It’s never a bad idea to keep a frog or two on file.
Just ask local artist Robert Johnson, who entered North Carolina biological preserves last year to observe and record the delicate sites. The resulting paintings are quixotically colored, yet finickly detailed — one man’s indelible, highly personal panorama of these vulnerable mini-worlds, which are protected and maintained by the international nonprofit organization The Nature Conservancy.
Framed notebook sketches accompany the large works in their current Blue Spiral 1 gallery setting. The pages detail a bird or frog here, a leaf or twig there, with ruminative notes scattered among them — gentle scraps of near-poetry: “Many black oaks … are stunted by the poor soil and twisted by the wind,” or “The azure blue … is the pure blue of the virgin’s robe, not lapiz but azurite.”
These sketches are valuable apart from their artistic worth, feels Johnson. “I go back to them and use them,” he revealed in a recent interview. “I might want to put a certain type of frog in a painting one day, and I’ll remember that I [sketched] one of them three years ago. … I use them like a refresher.”
Thanks to groups like The Nature Conservancy, however, it’s hopeful that such two-dimensional references — charming though they may be — will never need to replace the real thing. The organization continues, according to its mission statement, to pledge its “commit[ment] to the preservation of ecologically significant land and the diversity of life it supports.” The Conservancy has made good on its promise for more than two decades (it currently protects 10 million acres of land in North America).
Johnson is a devoted environmentalist; his past series — whether depicting the fertile wonders of Ecuador or recording views from Mt. Pisgah — have contained, embedded in their whimsical beauty, an identifying clarity of purpose. But he found he had a thing or two to learn about the Conservancy.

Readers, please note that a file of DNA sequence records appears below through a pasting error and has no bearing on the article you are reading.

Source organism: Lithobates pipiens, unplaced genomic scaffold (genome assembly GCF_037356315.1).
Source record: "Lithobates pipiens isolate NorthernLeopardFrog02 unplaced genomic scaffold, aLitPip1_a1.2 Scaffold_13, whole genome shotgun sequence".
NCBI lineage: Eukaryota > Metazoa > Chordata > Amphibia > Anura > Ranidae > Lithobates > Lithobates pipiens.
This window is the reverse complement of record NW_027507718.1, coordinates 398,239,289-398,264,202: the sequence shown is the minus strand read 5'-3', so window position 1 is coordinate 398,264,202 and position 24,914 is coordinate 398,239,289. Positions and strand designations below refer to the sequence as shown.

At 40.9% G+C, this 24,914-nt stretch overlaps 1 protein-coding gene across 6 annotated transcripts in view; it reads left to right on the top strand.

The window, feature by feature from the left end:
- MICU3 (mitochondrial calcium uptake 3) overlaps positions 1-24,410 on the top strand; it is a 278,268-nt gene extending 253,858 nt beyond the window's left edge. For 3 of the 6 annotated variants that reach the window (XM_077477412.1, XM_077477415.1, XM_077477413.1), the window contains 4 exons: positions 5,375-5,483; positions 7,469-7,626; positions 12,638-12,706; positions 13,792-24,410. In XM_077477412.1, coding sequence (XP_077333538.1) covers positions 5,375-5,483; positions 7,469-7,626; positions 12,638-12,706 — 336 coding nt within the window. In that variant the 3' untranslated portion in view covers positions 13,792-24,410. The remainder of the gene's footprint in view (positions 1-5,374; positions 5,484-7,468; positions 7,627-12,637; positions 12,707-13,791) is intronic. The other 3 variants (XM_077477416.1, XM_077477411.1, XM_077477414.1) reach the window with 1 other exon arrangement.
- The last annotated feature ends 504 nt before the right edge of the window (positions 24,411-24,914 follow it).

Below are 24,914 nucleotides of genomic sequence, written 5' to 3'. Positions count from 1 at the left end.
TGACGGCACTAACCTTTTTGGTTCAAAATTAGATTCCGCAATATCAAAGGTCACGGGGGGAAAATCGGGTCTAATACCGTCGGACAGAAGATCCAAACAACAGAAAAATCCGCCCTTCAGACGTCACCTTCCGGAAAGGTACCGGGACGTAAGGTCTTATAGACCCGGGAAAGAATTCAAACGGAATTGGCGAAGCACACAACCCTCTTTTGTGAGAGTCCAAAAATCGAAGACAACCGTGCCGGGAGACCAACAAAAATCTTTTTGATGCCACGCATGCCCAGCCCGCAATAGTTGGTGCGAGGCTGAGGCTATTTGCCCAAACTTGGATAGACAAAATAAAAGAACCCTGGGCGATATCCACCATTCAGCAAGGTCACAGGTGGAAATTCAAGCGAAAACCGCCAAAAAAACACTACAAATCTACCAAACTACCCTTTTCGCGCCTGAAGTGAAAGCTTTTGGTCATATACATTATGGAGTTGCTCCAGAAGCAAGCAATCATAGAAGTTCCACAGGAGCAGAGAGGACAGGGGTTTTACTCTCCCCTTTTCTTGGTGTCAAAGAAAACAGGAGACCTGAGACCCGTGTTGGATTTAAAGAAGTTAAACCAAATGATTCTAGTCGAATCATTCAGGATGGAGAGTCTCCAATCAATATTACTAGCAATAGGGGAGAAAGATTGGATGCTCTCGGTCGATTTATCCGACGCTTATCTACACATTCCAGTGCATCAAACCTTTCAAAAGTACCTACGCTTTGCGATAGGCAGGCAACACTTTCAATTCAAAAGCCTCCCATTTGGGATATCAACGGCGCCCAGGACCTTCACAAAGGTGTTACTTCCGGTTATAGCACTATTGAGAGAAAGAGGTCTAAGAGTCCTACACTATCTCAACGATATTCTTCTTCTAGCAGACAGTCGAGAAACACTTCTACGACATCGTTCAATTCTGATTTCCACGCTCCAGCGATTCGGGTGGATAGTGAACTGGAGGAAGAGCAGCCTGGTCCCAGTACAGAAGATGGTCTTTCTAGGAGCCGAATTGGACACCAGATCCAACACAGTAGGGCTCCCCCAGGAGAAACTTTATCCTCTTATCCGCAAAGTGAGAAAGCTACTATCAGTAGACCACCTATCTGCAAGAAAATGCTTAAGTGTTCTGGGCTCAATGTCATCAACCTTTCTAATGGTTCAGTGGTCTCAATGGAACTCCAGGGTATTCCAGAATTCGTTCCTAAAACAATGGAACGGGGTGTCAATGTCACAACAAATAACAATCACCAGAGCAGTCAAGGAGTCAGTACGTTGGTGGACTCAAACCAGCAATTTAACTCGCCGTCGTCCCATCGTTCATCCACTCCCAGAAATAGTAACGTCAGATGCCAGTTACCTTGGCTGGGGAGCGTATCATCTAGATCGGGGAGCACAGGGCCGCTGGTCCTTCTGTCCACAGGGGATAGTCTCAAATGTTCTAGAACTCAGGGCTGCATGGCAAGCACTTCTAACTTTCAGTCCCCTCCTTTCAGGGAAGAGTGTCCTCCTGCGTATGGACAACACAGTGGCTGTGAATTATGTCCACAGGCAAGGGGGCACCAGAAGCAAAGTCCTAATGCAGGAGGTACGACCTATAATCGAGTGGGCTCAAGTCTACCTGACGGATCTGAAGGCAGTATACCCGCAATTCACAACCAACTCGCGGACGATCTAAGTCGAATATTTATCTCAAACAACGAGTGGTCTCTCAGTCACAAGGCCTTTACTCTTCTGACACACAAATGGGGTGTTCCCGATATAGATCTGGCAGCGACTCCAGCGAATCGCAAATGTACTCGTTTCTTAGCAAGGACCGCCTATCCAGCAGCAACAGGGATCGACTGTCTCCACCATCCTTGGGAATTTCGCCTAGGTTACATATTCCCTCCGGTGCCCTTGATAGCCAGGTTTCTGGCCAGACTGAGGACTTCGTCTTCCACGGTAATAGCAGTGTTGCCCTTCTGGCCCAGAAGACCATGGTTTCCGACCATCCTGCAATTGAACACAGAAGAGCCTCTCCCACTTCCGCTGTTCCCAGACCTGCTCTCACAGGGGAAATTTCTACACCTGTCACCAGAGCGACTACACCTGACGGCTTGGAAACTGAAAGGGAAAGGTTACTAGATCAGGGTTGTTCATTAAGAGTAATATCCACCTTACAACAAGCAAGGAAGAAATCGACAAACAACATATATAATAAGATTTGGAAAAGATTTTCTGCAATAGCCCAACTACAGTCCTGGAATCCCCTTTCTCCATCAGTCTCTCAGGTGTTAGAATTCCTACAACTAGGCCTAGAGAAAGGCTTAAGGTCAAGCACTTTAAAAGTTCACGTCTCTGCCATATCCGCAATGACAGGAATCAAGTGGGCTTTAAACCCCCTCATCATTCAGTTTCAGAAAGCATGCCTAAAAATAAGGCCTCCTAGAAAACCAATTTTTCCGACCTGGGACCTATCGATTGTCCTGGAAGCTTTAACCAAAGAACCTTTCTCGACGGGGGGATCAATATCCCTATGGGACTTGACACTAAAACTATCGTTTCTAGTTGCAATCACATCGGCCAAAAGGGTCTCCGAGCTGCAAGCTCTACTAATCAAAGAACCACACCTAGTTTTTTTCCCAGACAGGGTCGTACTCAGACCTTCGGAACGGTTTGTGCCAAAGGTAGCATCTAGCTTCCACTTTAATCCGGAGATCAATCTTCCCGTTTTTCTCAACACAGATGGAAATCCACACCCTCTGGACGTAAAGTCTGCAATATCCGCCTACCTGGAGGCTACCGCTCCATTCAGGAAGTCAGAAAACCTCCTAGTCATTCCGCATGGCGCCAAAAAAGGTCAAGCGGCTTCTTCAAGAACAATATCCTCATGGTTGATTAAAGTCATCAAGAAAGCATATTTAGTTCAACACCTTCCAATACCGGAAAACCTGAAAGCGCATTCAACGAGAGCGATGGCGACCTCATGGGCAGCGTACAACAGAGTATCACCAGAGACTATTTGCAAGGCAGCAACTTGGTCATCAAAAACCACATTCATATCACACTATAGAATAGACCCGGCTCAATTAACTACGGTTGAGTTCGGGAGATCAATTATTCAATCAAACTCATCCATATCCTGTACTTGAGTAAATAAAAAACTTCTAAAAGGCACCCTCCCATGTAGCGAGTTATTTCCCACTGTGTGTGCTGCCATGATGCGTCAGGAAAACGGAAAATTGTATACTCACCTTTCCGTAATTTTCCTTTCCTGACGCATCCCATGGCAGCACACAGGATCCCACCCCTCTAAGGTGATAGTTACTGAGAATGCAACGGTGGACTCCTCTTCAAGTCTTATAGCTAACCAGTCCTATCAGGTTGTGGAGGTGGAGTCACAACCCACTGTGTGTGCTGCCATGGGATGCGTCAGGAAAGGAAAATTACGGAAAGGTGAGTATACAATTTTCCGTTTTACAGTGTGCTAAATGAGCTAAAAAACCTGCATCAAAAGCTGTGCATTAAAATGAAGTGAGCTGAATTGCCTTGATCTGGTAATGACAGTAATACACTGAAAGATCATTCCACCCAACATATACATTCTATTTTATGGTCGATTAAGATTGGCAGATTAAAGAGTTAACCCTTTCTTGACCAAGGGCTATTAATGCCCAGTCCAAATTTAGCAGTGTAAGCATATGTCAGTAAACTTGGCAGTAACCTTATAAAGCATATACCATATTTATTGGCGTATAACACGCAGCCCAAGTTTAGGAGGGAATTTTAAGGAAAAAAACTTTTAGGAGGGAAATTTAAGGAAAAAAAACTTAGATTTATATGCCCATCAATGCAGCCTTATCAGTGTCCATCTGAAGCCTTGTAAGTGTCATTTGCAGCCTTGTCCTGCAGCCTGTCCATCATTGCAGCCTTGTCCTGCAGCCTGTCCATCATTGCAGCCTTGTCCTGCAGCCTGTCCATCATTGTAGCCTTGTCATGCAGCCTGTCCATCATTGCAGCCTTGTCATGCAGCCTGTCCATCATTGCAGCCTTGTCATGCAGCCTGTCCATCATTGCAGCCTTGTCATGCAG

“Their [aim] is much broader than [preserving] particular species of plants or animals,” he explains. In fact, the Conservancy strives to uphold entire ecosystems. The group’s projects continue to broaden in scope; a current proposal involves building a natural corridor between Panthertown Valley (a 6,000-acre Conservancy preserve straddling the border of North and South Carolina, near the town of Cashiers) and the nearby Jocassee Watershed, a 9,000-acre tract of similarly protected land.
“Wildlife could migrate back and forth [between the two parcels of land], instead of being isolated,” Johnson explains.
The artist’s own proposal for the future of the natural world is disarmingly simple — and yet so unlikely that it seems radical.
“A romantic ideal would be that, at some point, we could learn to live with nature,” Johnson posits. “What I see is that there is a race going on in this country. On Grandfather Mountain, if you look down to one side, there’s an incredible amount of development going on, and it’s getting more and more crowded. And then the [opposite view] is the [protected] Wilson Creek Watershed. It’s such a mixed bag. During my three months in Ecuador, I saw the same thing: We’re divided between preserving plots of the world to how they used to be, or [rampantly] developing them.
“I don’t know exactly how an integration [of such disparate aims] would come about,” he admits.